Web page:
She stepped out of her car and into the blustery cold winter evening. The wind pierced her coat and a chill shot up her spine. She shivered but did not regret her decision. She exhaled loudly, as if to push the frozen air away as she closed the car door. The cold snap had moved into its second week and she had no choice but to venture out that evening. Shoving her hands deep into her coat pockets, she balled her hands inside the woolen mittens. She stepped between the rows of cars, tucking her chin down deep into the front of her jacket to keep the wind away from her vulnerable skin.
She scanned the parking lot, pushing her fists against her uneasy stomach, hoping to ease the tight, nervous muscles. Her gut feelings were almost always right. She learned to trust her instincts but ignored them when she didn’t want to realize the truth. This time, however, she needed to know. There was his vehicle parked along the far edge, nearly hidden from view by an SUV that hadn’t pulled far enough into its own space. She squinted in the dark light and read aloud the number on the license plate. A brand new plate but the right truck. The sticker in the window confirmed that. Her stomach leapt and the queasy feeling intensified. She tucked her head down once more and kept moving.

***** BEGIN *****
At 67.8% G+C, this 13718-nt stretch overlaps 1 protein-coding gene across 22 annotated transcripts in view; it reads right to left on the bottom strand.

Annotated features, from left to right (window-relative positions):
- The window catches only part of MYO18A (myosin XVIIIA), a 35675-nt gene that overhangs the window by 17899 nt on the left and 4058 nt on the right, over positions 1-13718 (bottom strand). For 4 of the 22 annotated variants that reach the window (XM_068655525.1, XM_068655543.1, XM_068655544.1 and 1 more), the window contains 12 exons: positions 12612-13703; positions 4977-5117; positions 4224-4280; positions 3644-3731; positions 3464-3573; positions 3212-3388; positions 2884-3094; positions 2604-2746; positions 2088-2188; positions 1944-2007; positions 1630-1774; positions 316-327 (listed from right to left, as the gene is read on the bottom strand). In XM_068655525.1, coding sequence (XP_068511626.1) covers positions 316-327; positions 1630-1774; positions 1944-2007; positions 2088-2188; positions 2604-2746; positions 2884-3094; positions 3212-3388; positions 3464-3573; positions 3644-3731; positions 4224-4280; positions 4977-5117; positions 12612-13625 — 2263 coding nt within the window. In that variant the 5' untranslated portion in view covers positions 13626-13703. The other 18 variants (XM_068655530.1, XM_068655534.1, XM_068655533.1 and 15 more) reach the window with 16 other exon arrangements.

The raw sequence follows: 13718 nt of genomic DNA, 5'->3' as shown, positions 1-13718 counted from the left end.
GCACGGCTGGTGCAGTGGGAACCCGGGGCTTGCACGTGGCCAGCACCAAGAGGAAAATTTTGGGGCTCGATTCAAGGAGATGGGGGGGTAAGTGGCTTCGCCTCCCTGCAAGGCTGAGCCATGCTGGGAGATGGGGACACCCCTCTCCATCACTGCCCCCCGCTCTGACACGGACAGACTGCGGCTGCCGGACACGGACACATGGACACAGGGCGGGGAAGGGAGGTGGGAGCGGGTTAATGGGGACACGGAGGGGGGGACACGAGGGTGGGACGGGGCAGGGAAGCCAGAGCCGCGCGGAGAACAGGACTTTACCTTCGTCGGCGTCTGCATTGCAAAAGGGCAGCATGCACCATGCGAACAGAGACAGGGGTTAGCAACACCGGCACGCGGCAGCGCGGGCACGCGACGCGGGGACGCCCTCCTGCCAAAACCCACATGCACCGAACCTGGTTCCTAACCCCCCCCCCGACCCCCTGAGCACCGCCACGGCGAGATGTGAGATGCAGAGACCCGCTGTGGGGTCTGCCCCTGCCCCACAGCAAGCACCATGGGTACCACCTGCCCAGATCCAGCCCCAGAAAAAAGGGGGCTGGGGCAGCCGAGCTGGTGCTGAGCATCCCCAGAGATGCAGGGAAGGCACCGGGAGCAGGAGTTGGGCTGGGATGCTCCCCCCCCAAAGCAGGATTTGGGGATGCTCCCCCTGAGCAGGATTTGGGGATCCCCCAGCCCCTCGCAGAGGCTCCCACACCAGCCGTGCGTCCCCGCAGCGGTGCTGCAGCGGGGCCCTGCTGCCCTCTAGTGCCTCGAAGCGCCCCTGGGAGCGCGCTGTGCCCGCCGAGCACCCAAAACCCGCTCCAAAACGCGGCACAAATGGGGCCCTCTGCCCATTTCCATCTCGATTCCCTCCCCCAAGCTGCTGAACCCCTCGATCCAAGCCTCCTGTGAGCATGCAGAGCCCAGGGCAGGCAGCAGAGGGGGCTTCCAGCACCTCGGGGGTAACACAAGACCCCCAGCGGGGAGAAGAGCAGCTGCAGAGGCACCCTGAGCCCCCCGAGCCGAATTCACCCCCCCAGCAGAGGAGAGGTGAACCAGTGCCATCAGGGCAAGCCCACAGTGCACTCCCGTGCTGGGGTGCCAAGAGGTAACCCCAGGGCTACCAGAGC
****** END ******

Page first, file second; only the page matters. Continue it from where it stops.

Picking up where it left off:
Just walk by, just walk by and look in quickly and don’t stop, she told herself as she passed rows of cars and stepped onto the sidewalk in front of the strip mall. The smell of Asian cooking penetrated the air as she neared the large picture windows of the restaurant, the lower quadrant covered by rice paper blinds.
Just one pass, just one pass and then back to the car and home. She kept her head down as she walked slowly, and used her peripheral vision to take in every table and every patron. The restaurant was nearly full and she caught sight of them along the side of the room. It was as if time stood still and the scene became a snapshot. They were laughing, with eyes bright and smiles wide, dishes of food shared on the table between them. Instinctively her hands pushed in again at her stomach.
She hurried back to the car and slid into the driver’s seat, completely unsettled. Her hand shook as she turned the ignition, letting the lies sink in. Tomorrow, when she asked him how he enjoyed dinner, he would wonder how she knew. And when she told him she was breaking it off, he might be surprised. She would do it over the phone so she wouldn’t have to look at him and feel exposed. But after a few days when she had more time to think and allow the state of his affair to sink in, she would be grateful. Then the nausea would pass.